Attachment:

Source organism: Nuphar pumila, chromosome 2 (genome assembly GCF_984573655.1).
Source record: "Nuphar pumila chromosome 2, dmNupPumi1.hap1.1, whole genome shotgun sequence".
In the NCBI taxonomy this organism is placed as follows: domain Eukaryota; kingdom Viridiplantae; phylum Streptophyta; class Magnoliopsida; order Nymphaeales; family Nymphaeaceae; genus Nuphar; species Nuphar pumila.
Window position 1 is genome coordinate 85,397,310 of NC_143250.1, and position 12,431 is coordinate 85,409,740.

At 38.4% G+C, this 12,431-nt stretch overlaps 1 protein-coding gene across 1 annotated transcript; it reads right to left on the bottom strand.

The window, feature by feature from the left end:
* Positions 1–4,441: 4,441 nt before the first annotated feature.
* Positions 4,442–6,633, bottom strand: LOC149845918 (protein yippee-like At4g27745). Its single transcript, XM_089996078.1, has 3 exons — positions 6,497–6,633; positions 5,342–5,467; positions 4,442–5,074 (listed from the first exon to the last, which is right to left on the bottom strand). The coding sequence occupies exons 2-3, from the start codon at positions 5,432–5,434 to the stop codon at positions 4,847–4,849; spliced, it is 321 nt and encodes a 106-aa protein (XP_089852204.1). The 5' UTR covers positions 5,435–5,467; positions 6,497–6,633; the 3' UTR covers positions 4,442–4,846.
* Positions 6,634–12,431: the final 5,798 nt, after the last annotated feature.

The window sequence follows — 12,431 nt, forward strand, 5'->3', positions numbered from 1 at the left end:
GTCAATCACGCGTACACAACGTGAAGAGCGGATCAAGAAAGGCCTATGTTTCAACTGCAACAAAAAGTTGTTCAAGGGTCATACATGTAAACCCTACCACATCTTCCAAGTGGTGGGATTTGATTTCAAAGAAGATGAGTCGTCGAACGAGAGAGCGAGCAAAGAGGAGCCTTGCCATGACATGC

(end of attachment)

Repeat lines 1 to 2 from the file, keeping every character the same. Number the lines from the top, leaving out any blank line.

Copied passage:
Source organism: Nuphar pumila, chromosome 2 (genome assembly GCF_984573655.1).
Source record: "Nuphar pumila chromosome 2, dmNupPumi1.hap1.1, whole genome shotgun sequence".